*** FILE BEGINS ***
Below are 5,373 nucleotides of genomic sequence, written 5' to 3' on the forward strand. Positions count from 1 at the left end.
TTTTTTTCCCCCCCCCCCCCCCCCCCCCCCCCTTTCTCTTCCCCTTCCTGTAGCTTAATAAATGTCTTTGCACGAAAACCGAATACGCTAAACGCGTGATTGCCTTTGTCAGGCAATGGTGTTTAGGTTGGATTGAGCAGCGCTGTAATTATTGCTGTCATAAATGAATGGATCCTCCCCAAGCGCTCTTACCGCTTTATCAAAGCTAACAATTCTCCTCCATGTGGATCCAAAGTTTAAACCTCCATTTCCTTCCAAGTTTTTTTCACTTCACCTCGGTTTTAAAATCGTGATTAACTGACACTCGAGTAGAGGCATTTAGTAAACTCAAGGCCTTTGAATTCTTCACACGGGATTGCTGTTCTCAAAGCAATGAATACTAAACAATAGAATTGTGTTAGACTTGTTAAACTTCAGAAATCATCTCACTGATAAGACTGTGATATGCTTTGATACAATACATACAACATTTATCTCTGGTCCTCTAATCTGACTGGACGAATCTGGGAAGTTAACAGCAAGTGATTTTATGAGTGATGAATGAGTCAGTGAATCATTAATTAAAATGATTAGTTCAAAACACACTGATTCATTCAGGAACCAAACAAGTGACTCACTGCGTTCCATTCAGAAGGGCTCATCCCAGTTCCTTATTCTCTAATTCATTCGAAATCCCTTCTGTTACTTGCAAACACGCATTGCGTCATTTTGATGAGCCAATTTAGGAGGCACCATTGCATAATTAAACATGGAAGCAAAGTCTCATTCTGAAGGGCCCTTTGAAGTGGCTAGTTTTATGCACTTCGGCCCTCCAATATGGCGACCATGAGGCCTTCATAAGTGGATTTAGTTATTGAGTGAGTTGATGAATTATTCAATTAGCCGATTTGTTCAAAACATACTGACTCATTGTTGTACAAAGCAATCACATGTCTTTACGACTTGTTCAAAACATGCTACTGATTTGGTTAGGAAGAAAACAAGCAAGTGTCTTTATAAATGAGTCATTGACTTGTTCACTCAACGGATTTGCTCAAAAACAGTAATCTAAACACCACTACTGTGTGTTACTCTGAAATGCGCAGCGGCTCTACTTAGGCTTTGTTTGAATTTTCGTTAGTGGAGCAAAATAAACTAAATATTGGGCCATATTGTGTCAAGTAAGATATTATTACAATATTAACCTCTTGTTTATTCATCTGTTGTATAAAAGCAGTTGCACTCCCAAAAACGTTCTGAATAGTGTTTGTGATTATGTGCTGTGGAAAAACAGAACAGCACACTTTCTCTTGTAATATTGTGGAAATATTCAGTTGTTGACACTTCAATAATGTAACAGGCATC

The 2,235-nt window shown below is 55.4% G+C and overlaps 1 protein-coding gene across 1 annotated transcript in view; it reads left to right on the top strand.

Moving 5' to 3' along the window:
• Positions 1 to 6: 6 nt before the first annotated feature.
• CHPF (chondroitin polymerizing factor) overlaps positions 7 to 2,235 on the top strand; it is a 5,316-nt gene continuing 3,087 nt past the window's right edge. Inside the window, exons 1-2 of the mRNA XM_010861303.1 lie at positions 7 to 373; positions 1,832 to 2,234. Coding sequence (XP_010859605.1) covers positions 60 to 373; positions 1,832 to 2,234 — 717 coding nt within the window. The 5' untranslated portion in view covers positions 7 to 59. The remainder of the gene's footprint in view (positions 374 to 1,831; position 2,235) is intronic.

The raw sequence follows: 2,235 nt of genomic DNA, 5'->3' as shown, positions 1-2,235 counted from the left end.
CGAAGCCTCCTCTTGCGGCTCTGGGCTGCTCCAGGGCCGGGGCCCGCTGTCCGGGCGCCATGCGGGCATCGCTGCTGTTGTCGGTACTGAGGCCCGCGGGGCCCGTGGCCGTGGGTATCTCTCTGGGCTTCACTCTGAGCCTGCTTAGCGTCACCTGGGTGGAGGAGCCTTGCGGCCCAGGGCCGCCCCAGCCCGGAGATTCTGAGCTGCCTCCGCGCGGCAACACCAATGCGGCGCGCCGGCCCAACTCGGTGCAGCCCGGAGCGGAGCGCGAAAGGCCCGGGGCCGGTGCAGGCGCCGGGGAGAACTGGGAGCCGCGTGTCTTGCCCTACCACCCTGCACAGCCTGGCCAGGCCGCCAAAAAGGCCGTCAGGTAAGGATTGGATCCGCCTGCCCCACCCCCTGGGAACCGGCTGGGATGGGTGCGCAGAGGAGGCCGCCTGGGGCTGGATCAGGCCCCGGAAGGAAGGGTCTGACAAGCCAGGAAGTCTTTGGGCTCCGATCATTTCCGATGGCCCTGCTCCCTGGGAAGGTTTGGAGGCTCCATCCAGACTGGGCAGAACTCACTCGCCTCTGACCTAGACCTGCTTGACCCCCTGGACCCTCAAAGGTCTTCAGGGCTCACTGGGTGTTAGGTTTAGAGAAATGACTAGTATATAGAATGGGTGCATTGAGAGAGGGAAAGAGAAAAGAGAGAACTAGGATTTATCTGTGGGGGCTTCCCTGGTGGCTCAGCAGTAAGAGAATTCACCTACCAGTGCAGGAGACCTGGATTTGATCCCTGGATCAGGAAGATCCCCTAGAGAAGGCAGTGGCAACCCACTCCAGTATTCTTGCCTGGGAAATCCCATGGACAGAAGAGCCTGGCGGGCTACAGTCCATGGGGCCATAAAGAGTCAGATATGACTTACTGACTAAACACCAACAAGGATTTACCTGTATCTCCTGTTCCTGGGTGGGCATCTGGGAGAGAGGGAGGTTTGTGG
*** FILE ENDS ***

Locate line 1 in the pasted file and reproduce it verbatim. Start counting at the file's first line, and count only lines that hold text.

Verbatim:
Below are 5,373 nucleotides of genomic sequence, written 5' to 3' on the forward strand. Positions count from 1 at the left end.